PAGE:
By Peace Hyde
Temie Giwa-Tubosun supplies blood to hospitals and oxygen to Covid-19 patients in Nigeria. The special deliveries arrive with doses of compassion and hope.
Life cannot be interrupted, can it? Hence, Temie Giwa-Tubosun’s business clock runs 24 hours a day, all year, delivering life-saving medical products to hospitals across Nigeria.
“We never close our doors. In the past four years, I don’t remember a time when we have not had our doors open; Covid or no Covid, Christmas Day or no Christmas Day,” says Giwa-Tubosun, matter-of-factly, in an interview with FORBES AFRICA.
Long before Covid-19 and the reimagined focus on access to health into Africa’s remotest corners, Giwa-Tubosun had decided that if she was going to make a success of anything, it was going to be by using the power of data, technology and logistics to deliver essential medical supplies in Nigeria.
In 2016, she founded LifeBank, a healthcare delivery solution that represented the culmination of her own personal journey of heartache, tenacity and commitment.
The Nigerian-American started with supplying blood, and now delivers everything from oxygen to insulin for those in critical need of them. And now, also ventilators for serious Covid-19 patients.
“We knew we needed to be of use to our country when the coronavirus hit. I was very worried about the access to ventilators and I was doing a lot of work around making sure ventilators are available. We called all the hospitals and put a list together to make them available to those who needed it.
“Then after that, I felt like we needed to do more testing and we partnered with other agencies and pushed for the first mass-testing drive through testing centers in Nigeria. We have done two and we are working on doing two more,” says the LifeBank CEO.
Her latest venture is an oxygen delivery service called AirBank for Covid-19 victims. According to Giwa-Tubosun, about 40% of Covid-19 patients need oxygen and only 5% need ventilators.
“The reason people don’t talk about oxygen is because in the West, access to oxygen is not a problem so there has not been a focus on it, but in Nigeria, access to oxygen is a major problem so we thought we need to make sure oxygen is available to [everyone] across the country. So, we then started what we called AirBank and started delivering oxygen to isolation centers across the country.”
Born and raised in Nigeria, in her formative years, Giwa-Tubosun shifted to the United States (US) with her five siblings when her mother won the US visa lottery, allowing the family to escape a life of poverty in Nigeria.
“It was a nice childhood but things got bad when my parents stopped getting paid as teachers and we got really poor,” recalls Giwa-Tubosun.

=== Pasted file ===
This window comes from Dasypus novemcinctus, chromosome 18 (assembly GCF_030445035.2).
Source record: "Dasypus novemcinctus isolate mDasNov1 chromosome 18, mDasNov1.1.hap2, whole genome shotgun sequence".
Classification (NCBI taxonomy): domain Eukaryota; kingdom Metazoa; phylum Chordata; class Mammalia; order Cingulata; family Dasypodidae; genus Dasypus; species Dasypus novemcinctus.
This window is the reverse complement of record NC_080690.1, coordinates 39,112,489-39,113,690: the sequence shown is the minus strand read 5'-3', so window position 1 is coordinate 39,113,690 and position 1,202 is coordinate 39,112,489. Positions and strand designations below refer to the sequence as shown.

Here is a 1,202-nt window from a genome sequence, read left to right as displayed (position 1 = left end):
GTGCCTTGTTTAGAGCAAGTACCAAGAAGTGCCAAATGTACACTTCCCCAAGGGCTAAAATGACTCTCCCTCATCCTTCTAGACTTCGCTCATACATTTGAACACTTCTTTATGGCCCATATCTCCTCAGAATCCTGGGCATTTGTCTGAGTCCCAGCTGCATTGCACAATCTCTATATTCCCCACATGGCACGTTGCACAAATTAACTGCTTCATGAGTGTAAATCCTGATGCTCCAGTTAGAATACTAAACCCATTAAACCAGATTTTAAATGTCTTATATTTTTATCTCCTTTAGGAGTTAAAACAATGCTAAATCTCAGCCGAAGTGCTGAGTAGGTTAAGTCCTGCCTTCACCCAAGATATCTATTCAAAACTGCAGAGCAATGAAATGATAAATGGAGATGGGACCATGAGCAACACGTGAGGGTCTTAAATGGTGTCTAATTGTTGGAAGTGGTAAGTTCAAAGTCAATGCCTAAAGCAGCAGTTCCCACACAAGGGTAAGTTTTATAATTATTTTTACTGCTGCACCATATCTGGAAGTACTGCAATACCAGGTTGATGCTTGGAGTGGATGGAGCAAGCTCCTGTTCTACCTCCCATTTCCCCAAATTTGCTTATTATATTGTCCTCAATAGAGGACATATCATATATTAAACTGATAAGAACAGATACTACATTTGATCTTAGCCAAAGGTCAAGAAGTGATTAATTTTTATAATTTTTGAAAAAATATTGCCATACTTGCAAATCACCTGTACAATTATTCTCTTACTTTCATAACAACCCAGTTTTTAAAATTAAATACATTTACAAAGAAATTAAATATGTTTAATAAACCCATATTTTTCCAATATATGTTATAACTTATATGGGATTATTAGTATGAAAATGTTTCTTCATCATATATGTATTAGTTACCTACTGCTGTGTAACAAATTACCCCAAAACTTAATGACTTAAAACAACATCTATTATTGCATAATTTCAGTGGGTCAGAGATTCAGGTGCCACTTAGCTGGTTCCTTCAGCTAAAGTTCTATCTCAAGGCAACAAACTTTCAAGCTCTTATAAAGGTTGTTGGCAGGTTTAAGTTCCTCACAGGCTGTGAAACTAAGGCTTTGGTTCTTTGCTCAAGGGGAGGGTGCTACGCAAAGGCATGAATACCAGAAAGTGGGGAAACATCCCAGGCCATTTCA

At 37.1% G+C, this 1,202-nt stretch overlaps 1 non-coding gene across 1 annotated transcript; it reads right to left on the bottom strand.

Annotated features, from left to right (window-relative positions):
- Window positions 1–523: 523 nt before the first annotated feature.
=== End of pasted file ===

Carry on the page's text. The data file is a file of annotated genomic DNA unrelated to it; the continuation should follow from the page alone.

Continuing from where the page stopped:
Her new life in the US, the land of dreams, gave her purpose.
After obtaining a Masters in Public Administration from the Middlebury Institute of International Studies at Monterey, Giwa-Tubosun joined the World Health Organization (WHO) in Switzerland, where she worked on health financing, before moving on to a firm in Minnesota back in the US where she was responsible for health systems and technologies.
Then came a fellowship with Global Health Corps, a non-profit organization founded by Barbara Bush, the daughter of former US president George W Bush. Here, Giwa-Tubosun was part of a group of young leaders in global health for about a year before joining the United Nations Development Programme (UNDP) in Uganda, where she worked on health supply chains before moving to Nigeria, to get married. After a stint working in healthcare with Lagos State as an operations manager, she decided to give motherhood a try.
“I went back to Minnesota to have my child but it was a very difficult pregnancy. I had a lot of complications; he was born very early and I was on bed-rest for a while and it was through this period that I started thinking more about my health.”
And the health of other mothers like her.
After doing some research around maternal health, she found that the number one cause of maternal death was postpartum hemorrhage, a condition in which a woman bleeds heavily after giving birth.
“It is a very big problem and has the highest [incidence] of maternal death. Other causes of maternal death take about five hours but this one is very quick,” says Giwa-Tubosun.
“The data is that eight out of 10 women who have postpartum hemorrhage in Africa could be saved with access to blood.”
LifeBank uses a supply chain system that can make cost-effective deliveries of critical supplies round the clock in every village, town and city across the country.
“We have saved over 5,000 people. And you will see little cards on the walls [in our office with] the names of the persons we saved and the date we saved their lives, so this impact is one of the most important things for me,” says Giwa-Tubosun, who recently was also adjudged sub-Saharan Africa winner of the 2020 edition of the Cartier Women’s Initiative.
But she has no time to rest on her laurels. She says she continues to seek ways to reach out to those who do not have easy access to good healthcare services.
“It’s been incredibly gratifying to do this work,” says Giwa-Tubosun.
Indeed, her words matter, at a time when passion and compassion must surely overtake commerce.